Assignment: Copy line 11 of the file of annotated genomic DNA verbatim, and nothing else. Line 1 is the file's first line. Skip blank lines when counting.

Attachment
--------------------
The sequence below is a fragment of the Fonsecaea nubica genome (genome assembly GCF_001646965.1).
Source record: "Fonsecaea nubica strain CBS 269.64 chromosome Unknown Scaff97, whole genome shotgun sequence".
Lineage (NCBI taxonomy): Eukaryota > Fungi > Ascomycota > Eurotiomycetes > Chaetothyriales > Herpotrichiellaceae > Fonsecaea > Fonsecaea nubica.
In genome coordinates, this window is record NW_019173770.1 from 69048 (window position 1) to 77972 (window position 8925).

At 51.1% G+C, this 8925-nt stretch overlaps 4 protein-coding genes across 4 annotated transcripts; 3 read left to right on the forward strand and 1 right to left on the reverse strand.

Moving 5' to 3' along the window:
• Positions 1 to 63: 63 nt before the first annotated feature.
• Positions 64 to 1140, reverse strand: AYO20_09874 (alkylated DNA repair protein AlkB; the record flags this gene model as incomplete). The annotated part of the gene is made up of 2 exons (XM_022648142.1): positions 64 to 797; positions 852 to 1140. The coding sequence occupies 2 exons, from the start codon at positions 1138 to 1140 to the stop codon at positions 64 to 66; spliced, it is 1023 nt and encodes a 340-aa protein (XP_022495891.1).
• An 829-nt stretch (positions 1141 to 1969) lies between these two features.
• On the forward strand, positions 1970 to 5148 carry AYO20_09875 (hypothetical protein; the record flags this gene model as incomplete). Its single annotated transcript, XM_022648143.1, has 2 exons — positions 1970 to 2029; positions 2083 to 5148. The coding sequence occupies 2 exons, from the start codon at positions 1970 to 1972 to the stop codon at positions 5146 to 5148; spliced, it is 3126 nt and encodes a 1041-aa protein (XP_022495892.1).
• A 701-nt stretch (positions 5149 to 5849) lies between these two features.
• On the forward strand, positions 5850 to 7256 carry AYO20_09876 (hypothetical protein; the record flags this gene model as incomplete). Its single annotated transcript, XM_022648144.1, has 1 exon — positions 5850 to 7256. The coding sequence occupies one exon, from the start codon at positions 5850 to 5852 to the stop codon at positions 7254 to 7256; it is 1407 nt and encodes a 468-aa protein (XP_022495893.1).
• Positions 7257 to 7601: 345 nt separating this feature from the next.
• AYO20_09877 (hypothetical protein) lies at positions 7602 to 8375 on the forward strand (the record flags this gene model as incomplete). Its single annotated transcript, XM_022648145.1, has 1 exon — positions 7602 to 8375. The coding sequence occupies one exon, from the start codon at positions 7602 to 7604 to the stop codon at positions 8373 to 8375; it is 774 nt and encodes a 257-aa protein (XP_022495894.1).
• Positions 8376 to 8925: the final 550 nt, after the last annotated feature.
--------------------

• A 701-nt stretch (positions 5149 to 5849) lies between these two features.